That’s the formula. Like I say, it fluctuates. In the 1960s, when pitching was king, pitchers threw quality starts 56% of the time. But because runs were so rare, those teams only won 64% of their quality starts.

In the 10 or so years of Bud Selig’s Power Hour — 1994 to 2004 — pitchers threw quality starts fewer than half the time but because so many runs were being scored they won 68.5% of the time.

So it will bounce around some. But in more normal times — if you assume the 1950s, 1970s, 1980s, and recent years are more normal — pitchers throw quality starts half the time (actually 52% or so) and teams win two-thirds of those. This was true in 1932, true in 1935, true in 1939, true in 1948, true in 1955, true in the expansion year of 1961, true throughout most of the 1970s and 1980s and 1990s until the strike. And it’s true now.

Last year: 52.8% of all starts were quality starts. And teams won 65.4% of the time.

The year before that: 52.1% of all starts were quality starts. And teams won 68.3% of the time.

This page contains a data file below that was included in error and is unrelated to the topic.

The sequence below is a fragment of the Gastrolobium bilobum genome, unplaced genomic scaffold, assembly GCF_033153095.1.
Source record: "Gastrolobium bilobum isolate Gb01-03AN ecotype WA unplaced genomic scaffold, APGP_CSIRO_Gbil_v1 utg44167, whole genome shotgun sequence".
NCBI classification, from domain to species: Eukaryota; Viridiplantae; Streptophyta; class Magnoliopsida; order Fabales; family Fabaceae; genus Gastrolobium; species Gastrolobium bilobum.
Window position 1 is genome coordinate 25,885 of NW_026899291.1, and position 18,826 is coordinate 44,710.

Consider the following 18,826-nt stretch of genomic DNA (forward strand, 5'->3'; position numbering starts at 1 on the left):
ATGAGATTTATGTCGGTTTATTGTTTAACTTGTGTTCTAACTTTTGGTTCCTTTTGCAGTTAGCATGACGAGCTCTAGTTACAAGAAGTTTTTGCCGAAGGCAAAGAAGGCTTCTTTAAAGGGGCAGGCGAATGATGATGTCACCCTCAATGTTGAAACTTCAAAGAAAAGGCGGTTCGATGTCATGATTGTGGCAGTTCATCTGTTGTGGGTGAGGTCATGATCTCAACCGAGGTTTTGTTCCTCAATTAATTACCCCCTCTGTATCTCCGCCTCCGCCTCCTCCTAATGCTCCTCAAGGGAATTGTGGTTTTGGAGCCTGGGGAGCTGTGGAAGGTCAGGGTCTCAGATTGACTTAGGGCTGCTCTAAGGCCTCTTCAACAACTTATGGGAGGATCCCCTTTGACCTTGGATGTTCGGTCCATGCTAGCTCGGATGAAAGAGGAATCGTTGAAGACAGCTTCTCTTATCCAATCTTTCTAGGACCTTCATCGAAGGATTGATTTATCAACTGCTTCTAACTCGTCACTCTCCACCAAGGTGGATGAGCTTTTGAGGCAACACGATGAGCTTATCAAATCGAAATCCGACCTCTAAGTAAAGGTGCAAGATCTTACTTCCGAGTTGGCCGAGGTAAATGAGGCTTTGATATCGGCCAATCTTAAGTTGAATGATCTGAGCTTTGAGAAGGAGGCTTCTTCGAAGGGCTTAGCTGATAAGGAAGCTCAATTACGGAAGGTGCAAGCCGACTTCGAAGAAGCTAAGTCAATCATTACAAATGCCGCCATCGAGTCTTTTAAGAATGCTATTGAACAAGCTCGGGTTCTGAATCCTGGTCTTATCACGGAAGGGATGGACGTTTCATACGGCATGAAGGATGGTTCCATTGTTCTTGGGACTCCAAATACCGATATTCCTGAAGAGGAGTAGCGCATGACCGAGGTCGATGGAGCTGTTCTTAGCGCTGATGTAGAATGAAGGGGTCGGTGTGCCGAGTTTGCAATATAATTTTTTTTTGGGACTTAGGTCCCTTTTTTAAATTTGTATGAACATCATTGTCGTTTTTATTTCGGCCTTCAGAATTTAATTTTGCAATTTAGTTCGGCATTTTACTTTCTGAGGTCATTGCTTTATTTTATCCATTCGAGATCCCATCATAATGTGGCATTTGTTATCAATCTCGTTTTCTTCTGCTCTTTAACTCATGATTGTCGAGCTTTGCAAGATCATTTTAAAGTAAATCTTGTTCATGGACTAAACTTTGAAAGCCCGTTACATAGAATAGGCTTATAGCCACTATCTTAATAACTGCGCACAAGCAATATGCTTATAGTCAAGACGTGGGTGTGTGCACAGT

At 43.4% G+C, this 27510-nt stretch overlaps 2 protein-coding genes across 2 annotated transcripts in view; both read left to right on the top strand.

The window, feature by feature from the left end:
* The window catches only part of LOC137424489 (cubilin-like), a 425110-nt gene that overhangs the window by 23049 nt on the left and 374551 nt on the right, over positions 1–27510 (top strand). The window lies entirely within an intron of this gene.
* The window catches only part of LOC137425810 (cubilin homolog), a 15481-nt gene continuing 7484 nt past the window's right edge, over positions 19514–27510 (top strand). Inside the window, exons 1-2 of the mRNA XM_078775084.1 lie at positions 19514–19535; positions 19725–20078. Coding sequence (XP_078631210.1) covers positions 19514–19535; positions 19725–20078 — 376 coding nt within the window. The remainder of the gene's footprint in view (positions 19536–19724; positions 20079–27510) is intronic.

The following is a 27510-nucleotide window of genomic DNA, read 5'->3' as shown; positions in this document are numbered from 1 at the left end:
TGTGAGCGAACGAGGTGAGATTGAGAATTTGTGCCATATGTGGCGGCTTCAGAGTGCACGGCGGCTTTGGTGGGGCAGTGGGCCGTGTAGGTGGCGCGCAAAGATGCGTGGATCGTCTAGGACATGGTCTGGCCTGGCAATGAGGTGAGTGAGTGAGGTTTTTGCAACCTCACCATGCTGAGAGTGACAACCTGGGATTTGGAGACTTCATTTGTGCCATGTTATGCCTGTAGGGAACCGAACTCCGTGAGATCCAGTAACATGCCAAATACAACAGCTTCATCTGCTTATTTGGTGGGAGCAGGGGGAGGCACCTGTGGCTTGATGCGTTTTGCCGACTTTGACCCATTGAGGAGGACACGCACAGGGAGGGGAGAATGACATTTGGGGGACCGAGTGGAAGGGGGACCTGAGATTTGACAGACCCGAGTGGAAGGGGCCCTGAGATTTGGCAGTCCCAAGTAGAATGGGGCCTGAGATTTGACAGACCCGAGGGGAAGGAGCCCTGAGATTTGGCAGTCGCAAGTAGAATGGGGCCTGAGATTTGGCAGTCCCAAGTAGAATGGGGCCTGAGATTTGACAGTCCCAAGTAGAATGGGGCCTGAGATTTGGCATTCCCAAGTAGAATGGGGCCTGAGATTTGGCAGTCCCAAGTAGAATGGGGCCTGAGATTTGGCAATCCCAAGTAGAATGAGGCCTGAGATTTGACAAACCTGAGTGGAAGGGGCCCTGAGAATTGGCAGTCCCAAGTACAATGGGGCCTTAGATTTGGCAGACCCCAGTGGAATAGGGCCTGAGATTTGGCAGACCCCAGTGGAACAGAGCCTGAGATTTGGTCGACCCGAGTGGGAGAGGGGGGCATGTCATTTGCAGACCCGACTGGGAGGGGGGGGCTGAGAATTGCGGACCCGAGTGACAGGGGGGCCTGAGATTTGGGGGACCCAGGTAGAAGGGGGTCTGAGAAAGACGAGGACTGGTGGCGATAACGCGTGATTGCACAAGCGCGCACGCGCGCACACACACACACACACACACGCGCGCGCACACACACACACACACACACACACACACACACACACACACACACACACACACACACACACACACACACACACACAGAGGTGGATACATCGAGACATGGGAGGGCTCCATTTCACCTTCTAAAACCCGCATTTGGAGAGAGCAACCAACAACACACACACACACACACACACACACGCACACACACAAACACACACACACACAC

The year before that: 53.6% of all starts were quality starts. And teams won 66.1% of the time.

All of this fascinates me because I”m fascinated about the idea of baseball timelessness. It’s something baseball fans talk a lot about — or at least the baseball fans I know. We talk about how 90 feet remains so perfect — a ground ball to short is an out in 1920 and today. We talk a lot about 60 feet 6 inches and how well that has held up (with a few alterations through the years to mound height and strike zones and so on). Baseball is the only game that pretends to share time; few serious people seem to believe that 1972 Dolphins or 1964 Celtics, as constructed, could play the game with today’s Seahawks or Heat.